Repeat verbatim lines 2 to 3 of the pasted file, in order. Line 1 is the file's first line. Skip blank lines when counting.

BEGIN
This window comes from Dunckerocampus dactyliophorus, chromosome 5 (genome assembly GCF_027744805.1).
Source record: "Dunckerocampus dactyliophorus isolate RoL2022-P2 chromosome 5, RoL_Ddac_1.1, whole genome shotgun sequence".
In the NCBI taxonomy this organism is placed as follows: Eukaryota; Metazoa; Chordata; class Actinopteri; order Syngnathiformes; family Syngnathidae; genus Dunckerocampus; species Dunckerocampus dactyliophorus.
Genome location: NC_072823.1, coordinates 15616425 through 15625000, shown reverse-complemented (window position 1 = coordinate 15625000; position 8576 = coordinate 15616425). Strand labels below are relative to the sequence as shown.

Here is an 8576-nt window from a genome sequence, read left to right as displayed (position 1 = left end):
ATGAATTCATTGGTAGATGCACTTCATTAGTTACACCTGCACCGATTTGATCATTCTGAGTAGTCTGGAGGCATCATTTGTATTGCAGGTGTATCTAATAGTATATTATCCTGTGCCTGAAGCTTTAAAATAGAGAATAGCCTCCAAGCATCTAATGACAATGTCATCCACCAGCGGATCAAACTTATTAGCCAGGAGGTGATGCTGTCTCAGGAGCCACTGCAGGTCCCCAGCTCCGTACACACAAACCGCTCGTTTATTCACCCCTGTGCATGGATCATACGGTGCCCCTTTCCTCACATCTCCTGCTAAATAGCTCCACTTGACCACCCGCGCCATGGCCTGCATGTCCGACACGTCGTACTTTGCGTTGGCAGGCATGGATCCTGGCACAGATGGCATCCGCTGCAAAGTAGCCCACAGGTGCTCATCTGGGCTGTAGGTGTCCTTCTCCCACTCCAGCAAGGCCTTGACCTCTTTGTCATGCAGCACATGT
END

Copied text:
Source record: "Dunckerocampus dactyliophorus isolate RoL2022-P2 chromosome 5, RoL_Ddac_1.1, whole genome shotgun sequence".
In the NCBI taxonomy this organism is placed as follows: Eukaryota; Metazoa; Chordata; class Actinopteri; order Syngnathiformes; family Syngnathidae; genus Dunckerocampus; species Dunckerocampus dactyliophorus.